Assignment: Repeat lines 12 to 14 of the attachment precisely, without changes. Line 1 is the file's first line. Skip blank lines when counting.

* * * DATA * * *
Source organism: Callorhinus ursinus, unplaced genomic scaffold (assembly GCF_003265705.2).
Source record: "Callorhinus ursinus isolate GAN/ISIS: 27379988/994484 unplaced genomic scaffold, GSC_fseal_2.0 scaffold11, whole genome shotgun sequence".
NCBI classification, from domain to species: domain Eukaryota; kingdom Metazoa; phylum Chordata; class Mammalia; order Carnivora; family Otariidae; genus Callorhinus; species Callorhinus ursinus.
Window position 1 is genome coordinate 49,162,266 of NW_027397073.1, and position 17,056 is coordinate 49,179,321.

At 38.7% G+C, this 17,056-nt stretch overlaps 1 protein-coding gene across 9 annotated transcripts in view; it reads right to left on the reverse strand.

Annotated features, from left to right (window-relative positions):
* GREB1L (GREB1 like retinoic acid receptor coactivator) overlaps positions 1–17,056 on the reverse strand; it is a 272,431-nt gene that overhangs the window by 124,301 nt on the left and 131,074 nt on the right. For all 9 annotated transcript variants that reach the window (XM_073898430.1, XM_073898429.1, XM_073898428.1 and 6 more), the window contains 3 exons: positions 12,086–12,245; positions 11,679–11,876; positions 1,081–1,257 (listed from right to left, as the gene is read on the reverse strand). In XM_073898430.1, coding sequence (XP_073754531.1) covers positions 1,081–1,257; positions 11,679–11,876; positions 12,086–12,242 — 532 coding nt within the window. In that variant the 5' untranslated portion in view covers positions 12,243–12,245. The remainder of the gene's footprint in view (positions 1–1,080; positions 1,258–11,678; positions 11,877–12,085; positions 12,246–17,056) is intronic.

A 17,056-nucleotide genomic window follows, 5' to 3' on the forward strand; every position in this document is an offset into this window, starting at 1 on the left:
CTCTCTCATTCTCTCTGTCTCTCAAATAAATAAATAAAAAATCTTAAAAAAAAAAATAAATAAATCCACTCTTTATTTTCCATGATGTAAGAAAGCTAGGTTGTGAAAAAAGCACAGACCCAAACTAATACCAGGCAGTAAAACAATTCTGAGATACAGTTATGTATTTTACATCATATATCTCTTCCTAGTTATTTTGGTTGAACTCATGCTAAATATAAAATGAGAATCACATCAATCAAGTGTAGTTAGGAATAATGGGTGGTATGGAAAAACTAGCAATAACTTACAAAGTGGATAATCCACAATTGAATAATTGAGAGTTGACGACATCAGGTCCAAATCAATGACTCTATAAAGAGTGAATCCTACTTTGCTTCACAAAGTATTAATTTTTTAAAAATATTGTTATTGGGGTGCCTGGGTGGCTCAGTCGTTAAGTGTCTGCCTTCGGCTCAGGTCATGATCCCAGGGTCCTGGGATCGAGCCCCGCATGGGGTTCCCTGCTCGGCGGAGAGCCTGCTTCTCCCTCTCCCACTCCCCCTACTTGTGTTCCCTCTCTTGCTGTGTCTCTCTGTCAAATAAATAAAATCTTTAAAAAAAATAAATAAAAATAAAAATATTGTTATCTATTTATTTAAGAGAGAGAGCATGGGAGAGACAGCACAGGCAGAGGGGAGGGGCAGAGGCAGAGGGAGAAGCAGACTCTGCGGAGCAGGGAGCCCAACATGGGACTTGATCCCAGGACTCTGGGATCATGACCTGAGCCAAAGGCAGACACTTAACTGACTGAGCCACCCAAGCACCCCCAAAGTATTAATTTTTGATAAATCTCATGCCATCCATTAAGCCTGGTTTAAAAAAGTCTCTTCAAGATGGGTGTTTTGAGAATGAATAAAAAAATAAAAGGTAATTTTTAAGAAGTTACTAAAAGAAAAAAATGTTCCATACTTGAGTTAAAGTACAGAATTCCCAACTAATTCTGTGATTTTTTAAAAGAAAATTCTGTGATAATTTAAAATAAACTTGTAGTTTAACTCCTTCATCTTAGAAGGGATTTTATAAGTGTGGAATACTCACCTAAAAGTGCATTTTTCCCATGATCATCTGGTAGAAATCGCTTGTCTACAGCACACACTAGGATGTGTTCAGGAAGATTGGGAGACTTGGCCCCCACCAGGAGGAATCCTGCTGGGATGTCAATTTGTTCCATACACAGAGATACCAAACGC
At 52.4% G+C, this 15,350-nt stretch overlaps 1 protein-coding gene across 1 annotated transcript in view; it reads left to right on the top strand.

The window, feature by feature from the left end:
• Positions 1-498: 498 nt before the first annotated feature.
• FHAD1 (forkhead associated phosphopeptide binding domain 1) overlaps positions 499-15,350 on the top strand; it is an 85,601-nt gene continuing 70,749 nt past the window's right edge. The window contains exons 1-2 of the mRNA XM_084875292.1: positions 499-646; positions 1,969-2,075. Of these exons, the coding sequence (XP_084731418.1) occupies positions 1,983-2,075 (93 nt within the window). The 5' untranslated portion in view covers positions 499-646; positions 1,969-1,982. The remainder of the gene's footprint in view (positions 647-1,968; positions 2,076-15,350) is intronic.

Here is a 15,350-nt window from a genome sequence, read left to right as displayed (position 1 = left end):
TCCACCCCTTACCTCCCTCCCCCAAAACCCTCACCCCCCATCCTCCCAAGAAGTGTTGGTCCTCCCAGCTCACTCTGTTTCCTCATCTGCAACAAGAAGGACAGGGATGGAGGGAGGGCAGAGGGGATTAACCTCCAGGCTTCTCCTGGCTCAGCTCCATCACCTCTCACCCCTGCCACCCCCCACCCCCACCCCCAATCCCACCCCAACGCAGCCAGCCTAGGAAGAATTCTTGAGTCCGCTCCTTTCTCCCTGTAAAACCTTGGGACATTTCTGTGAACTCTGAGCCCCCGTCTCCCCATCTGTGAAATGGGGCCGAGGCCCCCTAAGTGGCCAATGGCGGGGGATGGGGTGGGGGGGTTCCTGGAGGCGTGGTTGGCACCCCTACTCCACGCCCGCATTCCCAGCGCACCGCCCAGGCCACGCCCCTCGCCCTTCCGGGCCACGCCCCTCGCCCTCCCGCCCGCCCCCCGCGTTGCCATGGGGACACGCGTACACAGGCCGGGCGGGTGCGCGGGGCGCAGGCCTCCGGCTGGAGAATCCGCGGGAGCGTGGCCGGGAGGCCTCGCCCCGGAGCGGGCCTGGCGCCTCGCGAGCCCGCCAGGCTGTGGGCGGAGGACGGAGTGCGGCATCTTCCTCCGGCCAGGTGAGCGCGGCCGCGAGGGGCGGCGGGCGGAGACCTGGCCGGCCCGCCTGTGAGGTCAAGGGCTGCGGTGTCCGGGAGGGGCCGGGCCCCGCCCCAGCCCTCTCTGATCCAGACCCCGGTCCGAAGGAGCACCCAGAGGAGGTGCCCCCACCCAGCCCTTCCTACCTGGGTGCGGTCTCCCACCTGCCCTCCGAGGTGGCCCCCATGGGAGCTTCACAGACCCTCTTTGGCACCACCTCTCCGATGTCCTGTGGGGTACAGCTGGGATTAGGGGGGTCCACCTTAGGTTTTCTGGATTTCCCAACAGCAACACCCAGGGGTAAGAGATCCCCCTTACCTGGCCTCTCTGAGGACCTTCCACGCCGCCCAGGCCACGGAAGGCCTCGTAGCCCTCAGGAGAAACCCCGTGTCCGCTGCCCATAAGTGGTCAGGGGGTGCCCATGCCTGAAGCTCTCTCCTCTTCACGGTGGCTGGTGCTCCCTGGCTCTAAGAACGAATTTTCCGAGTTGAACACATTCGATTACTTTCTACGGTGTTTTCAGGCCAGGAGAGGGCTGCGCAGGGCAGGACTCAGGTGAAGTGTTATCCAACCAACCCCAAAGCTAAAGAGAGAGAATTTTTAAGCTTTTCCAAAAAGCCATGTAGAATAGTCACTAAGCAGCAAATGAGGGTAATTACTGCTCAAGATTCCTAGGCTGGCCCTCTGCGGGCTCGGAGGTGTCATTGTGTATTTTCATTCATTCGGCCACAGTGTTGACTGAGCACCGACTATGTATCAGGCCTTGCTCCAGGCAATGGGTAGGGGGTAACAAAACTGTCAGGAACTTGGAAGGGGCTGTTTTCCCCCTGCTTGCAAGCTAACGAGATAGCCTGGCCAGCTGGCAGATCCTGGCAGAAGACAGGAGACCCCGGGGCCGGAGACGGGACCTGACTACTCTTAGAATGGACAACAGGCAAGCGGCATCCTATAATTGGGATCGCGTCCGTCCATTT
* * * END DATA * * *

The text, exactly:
• Positions 1-498: 498 nt before the first annotated feature.
• FHAD1 (forkhead associated phosphopeptide binding domain 1) overlaps positions 499-15,350 on the top strand; it is an 85,601-nt gene continuing 70,749 nt past the window's right edge. The window contains exons 1-2 of the mRNA XM_084875292.1: positions 499-646; positions 1,969-2,075. Of these exons, the coding sequence (XP_084731418.1) occupies positions 1,983-2,075 (93 nt within the window). The 5' untranslated portion in view covers positions 499-646; positions 1,969-1,982. The remainder of the gene's footprint in view (positions 647-1,968; positions 2,076-15,350) is intronic.

Here is a 15,350-nt window from a genome sequence, read left to right as displayed (position 1 = left end):